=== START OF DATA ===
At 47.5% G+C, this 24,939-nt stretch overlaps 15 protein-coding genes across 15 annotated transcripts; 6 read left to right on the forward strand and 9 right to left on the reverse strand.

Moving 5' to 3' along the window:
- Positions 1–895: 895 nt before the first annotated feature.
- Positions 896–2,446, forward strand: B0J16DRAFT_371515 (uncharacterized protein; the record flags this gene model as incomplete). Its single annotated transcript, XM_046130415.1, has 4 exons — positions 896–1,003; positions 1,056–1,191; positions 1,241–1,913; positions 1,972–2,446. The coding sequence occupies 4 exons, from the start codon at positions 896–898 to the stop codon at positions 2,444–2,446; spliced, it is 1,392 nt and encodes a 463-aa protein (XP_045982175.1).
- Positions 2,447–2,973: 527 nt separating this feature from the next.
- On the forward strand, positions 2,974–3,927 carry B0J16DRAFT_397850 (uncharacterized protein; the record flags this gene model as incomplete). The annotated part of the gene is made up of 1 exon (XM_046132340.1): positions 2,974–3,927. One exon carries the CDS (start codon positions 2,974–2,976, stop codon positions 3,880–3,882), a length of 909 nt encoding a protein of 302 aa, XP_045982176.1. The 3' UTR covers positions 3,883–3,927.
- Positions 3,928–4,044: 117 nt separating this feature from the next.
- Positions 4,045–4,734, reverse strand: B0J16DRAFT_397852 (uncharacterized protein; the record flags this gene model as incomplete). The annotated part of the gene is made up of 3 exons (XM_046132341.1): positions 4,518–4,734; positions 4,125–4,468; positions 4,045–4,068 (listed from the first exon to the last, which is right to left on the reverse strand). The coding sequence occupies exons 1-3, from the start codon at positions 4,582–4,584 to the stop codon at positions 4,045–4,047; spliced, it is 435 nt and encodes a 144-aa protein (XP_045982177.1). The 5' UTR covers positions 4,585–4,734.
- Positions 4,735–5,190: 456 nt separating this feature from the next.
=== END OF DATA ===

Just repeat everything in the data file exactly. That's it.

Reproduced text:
At 47.5% G+C, this 24,939-nt stretch overlaps 15 protein-coding genes across 15 annotated transcripts; 6 read left to right on the forward strand and 9 right to left on the reverse strand.

Moving 5' to 3' along the window:
- Positions 1–895: 895 nt before the first annotated feature.
- Positions 896–2,446, forward strand: B0J16DRAFT_371515 (uncharacterized protein; the record flags this gene model as incomplete). Its single annotated transcript, XM_046130415.1, has 4 exons — positions 896–1,003; positions 1,056–1,191; positions 1,241–1,913; positions 1,972–2,446. The coding sequence occupies 4 exons, from the start codon at positions 896–898 to the stop codon at positions 2,444–2,446; spliced, it is 1,392 nt and encodes a 463-aa protein (XP_045982175.1).
- Positions 2,447–2,973: 527 nt separating this feature from the next.
- On the forward strand, positions 2,974–3,927 carry B0J16DRAFT_397850 (uncharacterized protein; the record flags this gene model as incomplete). The annotated part of the gene is made up of 1 exon (XM_046132340.1): positions 2,974–3,927. One exon carries the CDS (start codon positions 2,974–2,976, stop codon positions 3,880–3,882), a length of 909 nt encoding a protein of 302 aa, XP_045982176.1. The 3' UTR covers positions 3,883–3,927.
- Positions 3,928–4,044: 117 nt separating this feature from the next.
- Positions 4,045–4,734, reverse strand: B0J16DRAFT_397852 (uncharacterized protein; the record flags this gene model as incomplete). The annotated part of the gene is made up of 3 exons (XM_046132341.1): positions 4,518–4,734; positions 4,125–4,468; positions 4,045–4,068 (listed from the first exon to the last, which is right to left on the reverse strand). The coding sequence occupies exons 1-3, from the start codon at positions 4,582–4,584 to the stop codon at positions 4,045–4,047; spliced, it is 435 nt and encodes a 144-aa protein (XP_045982177.1). The 5' UTR covers positions 4,585–4,734.
- Positions 4,735–5,190: 456 nt separating this feature from the next.